Importantly, under the new standard, any bonuses or premium payments paid to the employee must still be factored into the regular rate of pay when calculating overtime. In other words, such bonuses will increase an employee’s regular rate, which will result in increased overtime pay. In practice, using the fluctuating workweek method of compensation can be complex, as calculations of required overtime pay rates will change from week to week. Using this method requires that employees record hours properly, and human resource departments effectively track all premium and bonus pay. When properly implemented, however, the fluctuating workweek method can reduce overtime expenses in some circumstances.
The “Retail or Services” Exemption
The DOL’s other new final rule addresses the longstanding statutory exemption for retail or service employees who are paid primarily on the basis of commissions. For an employee to be eligible for this exemption, an employee must receive a regular rate of pay in excess of 1.5 times the applicable minimum wage, and more than half of the employee’s compensation for a representative period ?— not less than a month ?— must represent commissions on goods or services. Additionally, the employee must be employed in a retail or service establishment. This last element of the “retail or services” exemption is the focus of the DOL’s final rule.
Although the FLSA does not define “retail or service establishment,” the DOL has enacted several provisions that shed light on this term. According to the DOL, the typical characteristics of such an establishment are: (1) it sells goods or services to the general public; (2) it serves the everyday needs of the community in which it is located; (3) it sits at the very end of the stream of distribution; (4) it disposes products in “small quantities”; and (5) it does not take part in the “manufacturing process.”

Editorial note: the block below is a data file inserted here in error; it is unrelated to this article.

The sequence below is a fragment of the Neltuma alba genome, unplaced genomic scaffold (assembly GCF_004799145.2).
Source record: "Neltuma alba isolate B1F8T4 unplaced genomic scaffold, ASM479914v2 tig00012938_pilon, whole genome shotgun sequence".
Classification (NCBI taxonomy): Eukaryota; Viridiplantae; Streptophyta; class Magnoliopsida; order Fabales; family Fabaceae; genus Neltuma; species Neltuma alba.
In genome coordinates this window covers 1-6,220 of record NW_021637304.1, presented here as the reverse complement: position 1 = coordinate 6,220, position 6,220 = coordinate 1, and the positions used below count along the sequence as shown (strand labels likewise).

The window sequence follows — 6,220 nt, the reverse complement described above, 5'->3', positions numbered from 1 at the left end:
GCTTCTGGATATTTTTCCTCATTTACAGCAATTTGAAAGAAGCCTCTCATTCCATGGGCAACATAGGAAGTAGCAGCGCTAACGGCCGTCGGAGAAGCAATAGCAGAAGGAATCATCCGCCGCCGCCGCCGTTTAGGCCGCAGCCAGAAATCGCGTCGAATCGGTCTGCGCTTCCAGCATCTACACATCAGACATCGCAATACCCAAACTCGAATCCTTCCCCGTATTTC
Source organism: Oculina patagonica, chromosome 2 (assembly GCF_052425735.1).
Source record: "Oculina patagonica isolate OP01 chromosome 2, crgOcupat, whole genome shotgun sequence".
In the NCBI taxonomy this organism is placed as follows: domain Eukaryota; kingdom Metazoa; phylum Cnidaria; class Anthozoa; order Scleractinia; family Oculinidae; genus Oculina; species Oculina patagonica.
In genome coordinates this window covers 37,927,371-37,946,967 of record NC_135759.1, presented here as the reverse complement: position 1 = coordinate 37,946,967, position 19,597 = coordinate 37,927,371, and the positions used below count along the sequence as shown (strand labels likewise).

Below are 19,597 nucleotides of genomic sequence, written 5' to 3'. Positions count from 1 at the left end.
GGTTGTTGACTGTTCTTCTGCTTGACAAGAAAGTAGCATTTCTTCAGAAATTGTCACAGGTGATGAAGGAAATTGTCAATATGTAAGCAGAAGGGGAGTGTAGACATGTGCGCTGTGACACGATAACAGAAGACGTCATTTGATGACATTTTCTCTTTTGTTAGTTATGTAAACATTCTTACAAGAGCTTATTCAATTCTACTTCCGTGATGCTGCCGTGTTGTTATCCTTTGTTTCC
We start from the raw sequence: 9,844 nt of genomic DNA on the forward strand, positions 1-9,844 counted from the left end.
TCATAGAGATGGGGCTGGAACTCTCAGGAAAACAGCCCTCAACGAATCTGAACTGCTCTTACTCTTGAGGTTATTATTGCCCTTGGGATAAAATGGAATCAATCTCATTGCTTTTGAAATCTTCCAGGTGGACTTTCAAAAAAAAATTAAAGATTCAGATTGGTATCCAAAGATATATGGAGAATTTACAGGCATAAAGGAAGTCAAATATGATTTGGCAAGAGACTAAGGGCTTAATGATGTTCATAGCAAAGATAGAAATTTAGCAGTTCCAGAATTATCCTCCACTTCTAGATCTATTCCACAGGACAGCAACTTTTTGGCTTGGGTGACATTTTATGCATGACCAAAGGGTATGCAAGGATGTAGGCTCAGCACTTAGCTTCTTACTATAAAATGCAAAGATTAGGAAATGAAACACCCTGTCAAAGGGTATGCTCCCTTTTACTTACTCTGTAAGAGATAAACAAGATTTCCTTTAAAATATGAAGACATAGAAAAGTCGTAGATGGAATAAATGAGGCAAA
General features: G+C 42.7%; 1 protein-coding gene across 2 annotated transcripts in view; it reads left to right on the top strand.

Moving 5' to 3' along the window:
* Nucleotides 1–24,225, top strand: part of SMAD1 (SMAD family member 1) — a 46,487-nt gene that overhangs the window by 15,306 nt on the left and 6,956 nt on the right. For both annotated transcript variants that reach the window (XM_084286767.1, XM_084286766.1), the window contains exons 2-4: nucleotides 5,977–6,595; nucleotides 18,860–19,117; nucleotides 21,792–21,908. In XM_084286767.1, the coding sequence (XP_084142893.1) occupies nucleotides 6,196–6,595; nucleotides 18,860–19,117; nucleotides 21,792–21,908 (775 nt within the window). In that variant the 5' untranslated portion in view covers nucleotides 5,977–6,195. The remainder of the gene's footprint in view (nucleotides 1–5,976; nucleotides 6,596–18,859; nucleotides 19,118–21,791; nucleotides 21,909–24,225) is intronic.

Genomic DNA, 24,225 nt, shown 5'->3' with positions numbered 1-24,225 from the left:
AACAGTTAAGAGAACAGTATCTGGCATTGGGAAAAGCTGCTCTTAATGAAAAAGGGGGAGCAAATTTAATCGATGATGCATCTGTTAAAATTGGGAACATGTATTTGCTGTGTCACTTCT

Since 1961, the DOL also included in its regulations a list of hundreds of types of businesses and industries that “do not qualify” as retail or service businesses and thus cannot utilize this exemption. This list was expansive, and included, to name a few, banks, broadcasting companies, doctors and dentists, engineering firms, landscaping contractors, credit and loan companies, machinery services, painting contractors, roofing and plumbing contractors, real estate companies, tax services, telephone companies, transportation businesses, and travel agencies. The DOL also included a “may qualify” list of businesses in its regulations.
The DOL’s Final Rule on the “Retail or Services” Exemption
In its final rule, the DOL has rescinded its previous “do not qualify” and “may qualify” lists. In doing so, it has telegraphed to employers that previous businesses on the “do not quality” list may now invoke the “retail or services” exemption if they meet the standard characteristics of the exemption, i.e., they sell goods or services to the general public. According to the DOL, a “static list of establishments that absolutely lack a retail concept cannot account for such developments or modernization,” as an “industry may gain or lose retail characteristics over time as the economy develops or modernizes.”
There is still a catch: other DOL regulations — which have not been withdrawn — make clear that the exemption only applies to retail or service establishments where 75% of the annual dollar volume of sales of goods and/or services “is not for resale and is recognized as sales or services in the particular industry.”
The practical effect of the final rule is that there are no more “presumptions” from the DOL that certain businesses do not qualify for the “retail or services” exemption. If a business can (1) show its retail or service characteristics; (2) meet the 75% sale threshold; (3) show that an employee was paid 1.5 times the minimum wage; and (4) show that over 50% of the employee’s pay was in the form of commissions, the employee can be characterized as exempt from overtime pay. In practice, this analysis is very fact specific and will differ from business to business. Employers should navigate this FLSA exemption carefully with an attorney.